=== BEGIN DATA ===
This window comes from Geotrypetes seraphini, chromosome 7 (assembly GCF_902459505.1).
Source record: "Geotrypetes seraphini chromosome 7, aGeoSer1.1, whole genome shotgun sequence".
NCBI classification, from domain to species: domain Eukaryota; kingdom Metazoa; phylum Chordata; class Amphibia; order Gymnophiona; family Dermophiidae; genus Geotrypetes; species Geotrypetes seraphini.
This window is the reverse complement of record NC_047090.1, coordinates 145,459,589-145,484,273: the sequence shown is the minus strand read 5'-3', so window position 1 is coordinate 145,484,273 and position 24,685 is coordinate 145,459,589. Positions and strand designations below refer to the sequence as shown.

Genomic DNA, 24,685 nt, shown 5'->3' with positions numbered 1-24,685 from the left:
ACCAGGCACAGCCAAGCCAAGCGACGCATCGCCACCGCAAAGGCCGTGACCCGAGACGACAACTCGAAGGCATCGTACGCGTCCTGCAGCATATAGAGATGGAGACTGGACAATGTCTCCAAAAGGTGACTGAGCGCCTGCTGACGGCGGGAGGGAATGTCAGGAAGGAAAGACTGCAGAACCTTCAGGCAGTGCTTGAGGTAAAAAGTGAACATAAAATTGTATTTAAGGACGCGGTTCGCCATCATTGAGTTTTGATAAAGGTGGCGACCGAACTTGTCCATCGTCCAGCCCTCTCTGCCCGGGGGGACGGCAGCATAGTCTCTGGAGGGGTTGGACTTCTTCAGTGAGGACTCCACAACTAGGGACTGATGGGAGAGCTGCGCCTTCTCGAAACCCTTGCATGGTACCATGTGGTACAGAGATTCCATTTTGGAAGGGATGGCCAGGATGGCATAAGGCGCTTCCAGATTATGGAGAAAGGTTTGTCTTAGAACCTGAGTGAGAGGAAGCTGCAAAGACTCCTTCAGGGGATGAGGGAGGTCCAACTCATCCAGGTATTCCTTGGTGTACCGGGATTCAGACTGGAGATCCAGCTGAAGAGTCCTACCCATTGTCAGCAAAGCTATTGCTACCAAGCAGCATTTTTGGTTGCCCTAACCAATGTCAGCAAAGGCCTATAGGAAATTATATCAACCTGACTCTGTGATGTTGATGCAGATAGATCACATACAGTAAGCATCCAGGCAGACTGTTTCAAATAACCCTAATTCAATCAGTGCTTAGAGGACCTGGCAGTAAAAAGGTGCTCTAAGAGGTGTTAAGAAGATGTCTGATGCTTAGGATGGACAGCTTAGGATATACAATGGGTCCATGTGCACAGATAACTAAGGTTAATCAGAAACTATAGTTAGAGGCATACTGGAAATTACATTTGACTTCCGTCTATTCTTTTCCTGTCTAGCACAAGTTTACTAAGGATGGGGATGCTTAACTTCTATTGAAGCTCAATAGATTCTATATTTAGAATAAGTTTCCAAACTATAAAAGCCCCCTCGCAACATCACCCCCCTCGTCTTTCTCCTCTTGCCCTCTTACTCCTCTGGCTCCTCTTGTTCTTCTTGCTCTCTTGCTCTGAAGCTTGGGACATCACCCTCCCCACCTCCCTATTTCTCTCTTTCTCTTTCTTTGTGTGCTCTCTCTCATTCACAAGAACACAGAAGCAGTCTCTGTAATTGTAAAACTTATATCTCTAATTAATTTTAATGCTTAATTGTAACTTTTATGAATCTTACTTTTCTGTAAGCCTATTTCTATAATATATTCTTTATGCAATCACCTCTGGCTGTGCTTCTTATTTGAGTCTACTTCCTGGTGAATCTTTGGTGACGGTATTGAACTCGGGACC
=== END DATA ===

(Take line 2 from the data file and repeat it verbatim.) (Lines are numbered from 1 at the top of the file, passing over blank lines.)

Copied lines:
Source record: "Geotrypetes seraphini chromosome 7, aGeoSer1.1, whole genome shotgun sequence".